Standing out from the crowd on Tinder can be tough, but with the help of Microsoft PowerPoint a British student has managed just that – and gone viral in the process.Sam Dixey, a 21-year-old studying at Leeds University, made a six-part slideshow entitled “Why you should swipe right” – using pictures and bullet points to shrewdly persuade potential dates to match with him on the dating app. The slideshow includes discussion of his social life and likes, such as “petting doggos” and “laser tag”, and “other notable qualities and skills” – such as being “not the worst at sex” and “generous when drunk”.It even has reviews mocked up from sources such as “Donald Trump”, “Leonardo Di Capri Sun” and “The Times Guide to Pancakes 2011”.Sam told the Press Association the six-slide presentation only took about 20 minutes to make and “started off as a joke”.However, since being posted to Twitter by fellow Tinder user Gracie Barrow, Sam’s slideshow has been shared tens of thousands of times across social media.So, it’s got the seal of approval form Gracie, but how has the slideshow fared on Tinder? “I’d have to say it has been pretty successful,” Sam said. “Definitely a clear correlation of matches and dates beforehand to afterwards.“Most of the responses tend to revolve around people saying ‘I couldn’t help swipe right 10/10’ but I’ve had some people go the extra mile and message me on Facebook.“Plus some people have recognised me outside, in the library and on dates.”A resounding success.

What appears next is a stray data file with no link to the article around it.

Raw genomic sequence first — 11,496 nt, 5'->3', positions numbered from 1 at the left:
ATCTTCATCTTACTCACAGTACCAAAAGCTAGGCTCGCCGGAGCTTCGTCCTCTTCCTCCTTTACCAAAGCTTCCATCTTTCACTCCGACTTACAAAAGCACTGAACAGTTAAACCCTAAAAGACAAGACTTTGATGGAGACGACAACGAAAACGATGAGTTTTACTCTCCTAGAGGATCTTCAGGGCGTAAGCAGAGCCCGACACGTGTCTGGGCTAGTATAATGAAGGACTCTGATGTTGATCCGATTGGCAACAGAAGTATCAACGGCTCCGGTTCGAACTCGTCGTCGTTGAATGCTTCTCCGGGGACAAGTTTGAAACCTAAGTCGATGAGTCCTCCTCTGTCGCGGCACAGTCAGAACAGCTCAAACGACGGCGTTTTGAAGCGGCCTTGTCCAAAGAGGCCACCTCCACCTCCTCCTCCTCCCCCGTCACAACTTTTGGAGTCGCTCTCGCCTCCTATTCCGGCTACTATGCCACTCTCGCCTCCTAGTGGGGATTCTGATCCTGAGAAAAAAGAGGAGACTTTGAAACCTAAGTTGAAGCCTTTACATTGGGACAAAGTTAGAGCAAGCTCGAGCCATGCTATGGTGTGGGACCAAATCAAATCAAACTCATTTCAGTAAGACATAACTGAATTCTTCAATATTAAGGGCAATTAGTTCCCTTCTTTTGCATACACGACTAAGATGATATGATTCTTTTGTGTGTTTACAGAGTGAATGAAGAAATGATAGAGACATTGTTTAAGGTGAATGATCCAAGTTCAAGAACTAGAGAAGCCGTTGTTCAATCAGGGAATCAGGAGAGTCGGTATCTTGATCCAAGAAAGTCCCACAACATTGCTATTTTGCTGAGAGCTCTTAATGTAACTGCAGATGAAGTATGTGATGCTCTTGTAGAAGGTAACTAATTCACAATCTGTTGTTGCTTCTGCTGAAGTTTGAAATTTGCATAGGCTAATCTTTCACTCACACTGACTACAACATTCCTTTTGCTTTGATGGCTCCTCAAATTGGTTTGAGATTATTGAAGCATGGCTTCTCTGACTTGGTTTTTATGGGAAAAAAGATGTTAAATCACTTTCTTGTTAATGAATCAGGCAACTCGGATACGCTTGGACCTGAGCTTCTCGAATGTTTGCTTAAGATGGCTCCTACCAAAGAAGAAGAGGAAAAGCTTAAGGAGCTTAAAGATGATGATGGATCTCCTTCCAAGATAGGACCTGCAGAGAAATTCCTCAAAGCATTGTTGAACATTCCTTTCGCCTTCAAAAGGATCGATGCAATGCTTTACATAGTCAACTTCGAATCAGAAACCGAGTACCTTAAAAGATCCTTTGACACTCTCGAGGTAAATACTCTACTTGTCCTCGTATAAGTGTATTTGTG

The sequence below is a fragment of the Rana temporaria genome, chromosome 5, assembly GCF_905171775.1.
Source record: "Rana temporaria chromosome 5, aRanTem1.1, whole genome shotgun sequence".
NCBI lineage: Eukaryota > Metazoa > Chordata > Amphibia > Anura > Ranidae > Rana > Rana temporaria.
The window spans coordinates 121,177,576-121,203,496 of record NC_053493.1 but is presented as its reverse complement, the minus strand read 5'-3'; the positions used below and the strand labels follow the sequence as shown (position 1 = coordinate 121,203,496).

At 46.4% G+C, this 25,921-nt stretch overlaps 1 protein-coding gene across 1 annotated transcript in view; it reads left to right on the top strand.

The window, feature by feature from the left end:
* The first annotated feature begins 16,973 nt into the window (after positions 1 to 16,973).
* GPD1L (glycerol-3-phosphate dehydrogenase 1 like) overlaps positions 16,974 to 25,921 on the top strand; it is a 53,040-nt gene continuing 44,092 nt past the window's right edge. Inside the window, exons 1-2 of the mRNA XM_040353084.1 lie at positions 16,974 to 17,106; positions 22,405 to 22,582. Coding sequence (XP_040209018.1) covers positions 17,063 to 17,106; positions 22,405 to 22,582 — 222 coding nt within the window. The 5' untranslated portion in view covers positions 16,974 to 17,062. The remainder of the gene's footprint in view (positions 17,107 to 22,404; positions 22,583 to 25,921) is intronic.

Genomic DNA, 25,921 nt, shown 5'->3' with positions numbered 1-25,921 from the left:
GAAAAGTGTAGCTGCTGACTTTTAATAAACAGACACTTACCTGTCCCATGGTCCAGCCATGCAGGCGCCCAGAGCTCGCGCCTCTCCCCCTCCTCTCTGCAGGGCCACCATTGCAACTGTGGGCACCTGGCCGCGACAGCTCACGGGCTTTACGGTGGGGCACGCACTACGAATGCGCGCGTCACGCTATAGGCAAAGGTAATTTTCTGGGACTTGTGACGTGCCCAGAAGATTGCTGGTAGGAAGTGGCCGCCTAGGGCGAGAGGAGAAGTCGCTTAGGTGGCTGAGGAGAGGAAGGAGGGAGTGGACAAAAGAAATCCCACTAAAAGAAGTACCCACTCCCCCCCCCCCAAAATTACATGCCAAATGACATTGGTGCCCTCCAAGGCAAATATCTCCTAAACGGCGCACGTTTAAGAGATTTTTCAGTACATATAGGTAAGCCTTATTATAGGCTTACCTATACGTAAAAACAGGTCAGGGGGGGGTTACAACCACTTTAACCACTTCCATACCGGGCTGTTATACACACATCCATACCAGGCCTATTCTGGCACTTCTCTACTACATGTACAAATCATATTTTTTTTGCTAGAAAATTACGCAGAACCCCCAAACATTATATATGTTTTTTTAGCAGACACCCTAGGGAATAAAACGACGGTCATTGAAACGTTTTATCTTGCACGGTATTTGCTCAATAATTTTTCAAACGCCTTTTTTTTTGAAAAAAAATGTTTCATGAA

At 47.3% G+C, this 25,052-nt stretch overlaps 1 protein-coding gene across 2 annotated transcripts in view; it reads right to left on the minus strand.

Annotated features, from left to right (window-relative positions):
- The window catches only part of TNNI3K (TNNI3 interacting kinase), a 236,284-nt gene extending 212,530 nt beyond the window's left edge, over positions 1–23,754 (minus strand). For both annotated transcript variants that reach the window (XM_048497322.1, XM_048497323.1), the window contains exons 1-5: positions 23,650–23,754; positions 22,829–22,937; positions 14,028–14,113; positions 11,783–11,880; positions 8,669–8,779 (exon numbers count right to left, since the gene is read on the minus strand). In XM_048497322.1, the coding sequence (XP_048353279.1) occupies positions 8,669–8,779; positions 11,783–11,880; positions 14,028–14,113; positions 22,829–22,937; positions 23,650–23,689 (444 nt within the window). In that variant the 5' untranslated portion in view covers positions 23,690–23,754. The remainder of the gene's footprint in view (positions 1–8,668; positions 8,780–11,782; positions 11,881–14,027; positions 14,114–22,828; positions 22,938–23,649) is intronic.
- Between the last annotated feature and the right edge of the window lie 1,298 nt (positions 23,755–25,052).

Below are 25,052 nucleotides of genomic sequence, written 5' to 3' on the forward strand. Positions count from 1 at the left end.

Audi’s relentless release of new models continues with the launch of its smallest SUV. The Q2 goes on sale in the UK next week with prices starting at £22,380. There’s an extensive selection of petrol and diesel power trains as well as the option of front or Quattro four-wheel drive. More models will be added to the range later on, including powerful SQ2 and RSQ2 versions. Aimed squarely at a younger audience, the Q2 has bolder, sharper lines and a different shape to Audi’s bigger SUVs, the Q3, Q5 and Q7. Although it’s clearly meant more for buzzing around cities than growling across farmland, cladding and skid plates lend it an aura of ruggedness. Audi is also offering a range of vibrant colours to deepen the Q2’s appeal to youthful buyers. The interior is as plush as you’d expect from Audi, justifying its price hike over similarly sized SUVs like the Nissan Juke and Honda HR-V. The materials are high quality – softtouch plastics, leather on higher spec cars and brushed aluminium trim elements all blended into a smart-looking package. As standard, drivers get a seven-inch infotainment screen on top of the dashboard. It’s operated through Audi’s rotary dial system that’s far more intuitive and easier to use when on the move than rivals’ touchscreen systems. Among the many options is Audi’s excellent Virtual Cockpit - a 12.3in screen that replaces the manual instruments behind the steering wheel. Overall, the Q2 is 4.7in shorter than the A3 hatchback, but Audi says there’s enough leg and headroom for two adult passengers in the back. Boot space comes in at 405 litres – 50 more than you’ll find in the A3 hatchback and rival Nissan Juke, although it trails the Mini Countryman by the same amount. To begin with, the only diesel option is a 1.6 litre with 114bhp, although a more powerful 184bhp 2.0 litre unit will be added to the range soon. Similarly, the petrol engine range is limited for now but will be expanded by the end of the year. The 1.4 litre, 148bhp unit offered now will be joined by 1.0 litre, 114bhp three cylinder turbo and 2.0 litre, 187bhp options – the latter coming with an S-Tronic automatic gearbox. When it arrives the 1.0 litre petrol version will be the cheapest model in the range with a price tag of £20,230. Courier Motoring has yet to get its hands on the car but early reviews have been very positive and Audi looks to have yet another winner on its hands. firstname.lastname@example.org